Insights from Southend AC’s ‘couch to 5k’ beginners group – blog 1

Haven’t blogged for a week or 2, so thought I’d share some thoughts with you from my recent coaching exploits.

So we’re coming to the end of our latest ‘Couch-2-5K’ beginners group at Southend-on-Sea Athletic Club. Over the next couple of blogs, I’ll share with you some of the things that I have learned from leading it over the last 7 weeks!

Confidence – is often something we take for granted – especially when we’re in a familiar environment. Change the situation, and it often needs to be nurtured. I am always amazed how tangible this is as we see the nervous beginners blossom into enthusiastic athletes.

Teamwork – many see running as a ‘solo’ sport – they’re wrong – running is all about teamwork. Each of the athletes in the beginners group have their own strengths and challenges. What impresses me is how quickly the group members pick this up. They actively support and encourage each other to overcome their weaknesses.

Measurement – generally speaking time and distance are constant – a minute is a minute, a mile a mile – and if you run a mile faster this week than last – you’d be happy to see that as improvement.  It’s actually a lot more complicated than that as you add in factors like Vo2 max, cadence, incline, the different energy systems we have to fuel running, training loads and cycles etc – but it is easy to overcomplicate things when people are starting o%name %titleut.  However, it is crucial for people working really hard to see and feel it’s paying off – and all the effort and pain is not in vain. We always start and finish the programme with a bleep test. This provides us with a baseline we can measure performance consistently against – and prove improvement at the end of the cycle. We have other measures – the final one being the 5k time trial – but all of the athletes have started to think about their own performances – intrinsic feedback and each other’s.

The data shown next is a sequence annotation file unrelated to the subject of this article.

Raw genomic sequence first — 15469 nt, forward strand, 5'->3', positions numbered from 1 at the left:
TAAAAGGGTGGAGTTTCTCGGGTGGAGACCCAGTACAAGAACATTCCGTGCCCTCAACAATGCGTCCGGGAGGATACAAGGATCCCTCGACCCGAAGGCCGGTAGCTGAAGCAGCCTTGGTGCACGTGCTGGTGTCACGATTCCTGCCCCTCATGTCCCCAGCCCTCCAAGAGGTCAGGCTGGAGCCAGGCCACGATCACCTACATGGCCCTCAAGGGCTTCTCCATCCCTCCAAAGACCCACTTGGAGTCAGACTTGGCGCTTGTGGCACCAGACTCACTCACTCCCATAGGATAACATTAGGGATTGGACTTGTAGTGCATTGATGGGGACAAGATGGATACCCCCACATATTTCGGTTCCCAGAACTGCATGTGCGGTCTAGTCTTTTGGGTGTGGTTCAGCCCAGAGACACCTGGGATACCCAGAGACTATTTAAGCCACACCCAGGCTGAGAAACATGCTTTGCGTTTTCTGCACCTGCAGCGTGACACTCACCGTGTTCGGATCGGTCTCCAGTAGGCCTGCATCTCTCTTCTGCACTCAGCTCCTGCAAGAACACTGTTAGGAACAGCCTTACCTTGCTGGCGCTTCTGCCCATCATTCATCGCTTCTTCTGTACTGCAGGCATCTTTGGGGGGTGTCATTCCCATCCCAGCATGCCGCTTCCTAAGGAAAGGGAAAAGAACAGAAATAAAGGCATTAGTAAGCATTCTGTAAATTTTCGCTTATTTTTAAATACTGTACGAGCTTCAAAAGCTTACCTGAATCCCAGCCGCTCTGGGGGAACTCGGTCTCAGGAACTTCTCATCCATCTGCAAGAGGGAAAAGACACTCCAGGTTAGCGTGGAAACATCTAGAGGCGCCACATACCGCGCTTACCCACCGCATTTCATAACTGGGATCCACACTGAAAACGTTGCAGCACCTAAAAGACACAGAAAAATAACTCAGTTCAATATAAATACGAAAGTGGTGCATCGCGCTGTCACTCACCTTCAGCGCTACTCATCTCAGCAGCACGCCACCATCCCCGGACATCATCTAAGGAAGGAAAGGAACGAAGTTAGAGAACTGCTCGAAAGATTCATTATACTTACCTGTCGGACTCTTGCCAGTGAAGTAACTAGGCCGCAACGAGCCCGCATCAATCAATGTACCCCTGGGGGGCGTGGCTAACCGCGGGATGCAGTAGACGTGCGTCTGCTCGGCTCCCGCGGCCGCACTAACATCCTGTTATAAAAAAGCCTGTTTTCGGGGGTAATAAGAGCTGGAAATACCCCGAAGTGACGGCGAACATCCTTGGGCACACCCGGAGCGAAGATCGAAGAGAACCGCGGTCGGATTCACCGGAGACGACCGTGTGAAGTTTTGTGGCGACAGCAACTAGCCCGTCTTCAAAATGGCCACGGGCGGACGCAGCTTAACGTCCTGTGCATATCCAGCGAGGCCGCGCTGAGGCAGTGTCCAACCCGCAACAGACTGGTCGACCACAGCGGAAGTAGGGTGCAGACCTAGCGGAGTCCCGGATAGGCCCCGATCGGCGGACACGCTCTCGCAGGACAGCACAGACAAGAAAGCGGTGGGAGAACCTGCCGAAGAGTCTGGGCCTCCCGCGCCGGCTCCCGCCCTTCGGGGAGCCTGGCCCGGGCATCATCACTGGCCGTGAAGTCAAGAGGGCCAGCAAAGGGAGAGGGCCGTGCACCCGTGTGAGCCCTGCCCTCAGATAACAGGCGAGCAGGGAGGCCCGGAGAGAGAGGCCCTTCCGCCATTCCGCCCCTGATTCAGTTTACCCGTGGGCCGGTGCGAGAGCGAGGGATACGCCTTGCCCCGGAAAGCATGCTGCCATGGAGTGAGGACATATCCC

Training – the goal for the group is to complete a non-stop 5km time trial by the end of week 8. The programme starts with fun-based, interactive activities – to keep people moving. This changes to more specific run / walk activities mid-way through. In the final weeks, the intensity of training increases.  By building on marginal gains week by week, the group has excelled. One of the most common things we hear is ‘I could never have done that a few weeks ago’ – as each week they break new ground in what they achieve.

What’s always illuminating in these times of reflection is how much cross over there is between business and performance coaching. Take the scenarios above and place them in a work environment, it’s clear that the skills and disciplines are transferable. So to be a better leader at work – become a volunteer coach!

In my next blog I’ll share a few more of my thoughts – once the course is completed…and I’ll also try and include some feedback from the athletes taking part!

I’ll also write a final blog highlighting the positive business benefits of applying the lessons I’ve learned to work!

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